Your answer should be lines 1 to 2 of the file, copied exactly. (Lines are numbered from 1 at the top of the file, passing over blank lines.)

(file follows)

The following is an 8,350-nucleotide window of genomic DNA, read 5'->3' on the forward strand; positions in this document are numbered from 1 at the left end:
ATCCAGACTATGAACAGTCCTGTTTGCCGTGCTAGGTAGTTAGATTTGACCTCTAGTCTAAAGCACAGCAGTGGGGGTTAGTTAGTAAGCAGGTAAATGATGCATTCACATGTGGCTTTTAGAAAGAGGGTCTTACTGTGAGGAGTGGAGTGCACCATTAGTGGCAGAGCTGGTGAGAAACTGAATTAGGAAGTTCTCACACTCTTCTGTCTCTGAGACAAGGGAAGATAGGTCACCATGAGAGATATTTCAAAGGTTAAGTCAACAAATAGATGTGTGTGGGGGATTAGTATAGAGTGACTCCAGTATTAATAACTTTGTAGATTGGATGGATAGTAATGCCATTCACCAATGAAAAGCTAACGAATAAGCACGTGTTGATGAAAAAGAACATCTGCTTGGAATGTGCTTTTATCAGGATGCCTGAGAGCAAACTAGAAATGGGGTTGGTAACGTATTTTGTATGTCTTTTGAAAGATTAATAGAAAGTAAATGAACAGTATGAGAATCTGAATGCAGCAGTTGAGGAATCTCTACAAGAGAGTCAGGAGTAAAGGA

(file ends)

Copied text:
The following is an 8,350-nucleotide window of genomic DNA, read 5'->3' on the forward strand; positions in this document are numbered from 1 at the left end:
ATCCAGACTATGAACAGTCCTGTTTGCCGTGCTAGGTAGTTAGATTTGACCTCTAGTCTAAAGCACAGCAGTGGGGGTTAGTTAGTAAGCAGGTAAATGATGCATTCACATGTGGCTTTTAGAAAGAGGGTCTTACTGTGAGGAGTGGAGTGCACCATTAGTGGCAGAGCTGGTGAGAAACTGAATTAGGAAGTTCTCACACTCTTCTGTCTCTGAGACAAGGGAAGATAGGTCACCATGAGAGATATTTCAAAGGTTAAGTCAACAAATAGATGTGTGTGGGGGATTAGTATAGAGTGACTCCAGTATTAATAACTTTGTAGATTGGATGGATAGTAATGCCATTCACCAATGAAAAGCTAACGAATAAGCACGTGTTGATGAAAAAGAACATCTGCTTGGAATGTGCTTTTATCAGGATGCCTGAGAGCAAACTAGAAATGGGGTTGGTAACGTATTTTGTATGTCTTTTGAAAGATTAATAGAAAGTAAATGAACAGTATGAGAATCTGAATGCAGCAGTTGAGGAATCTCTACAAGAGAGTCAGGAGTAAAGGA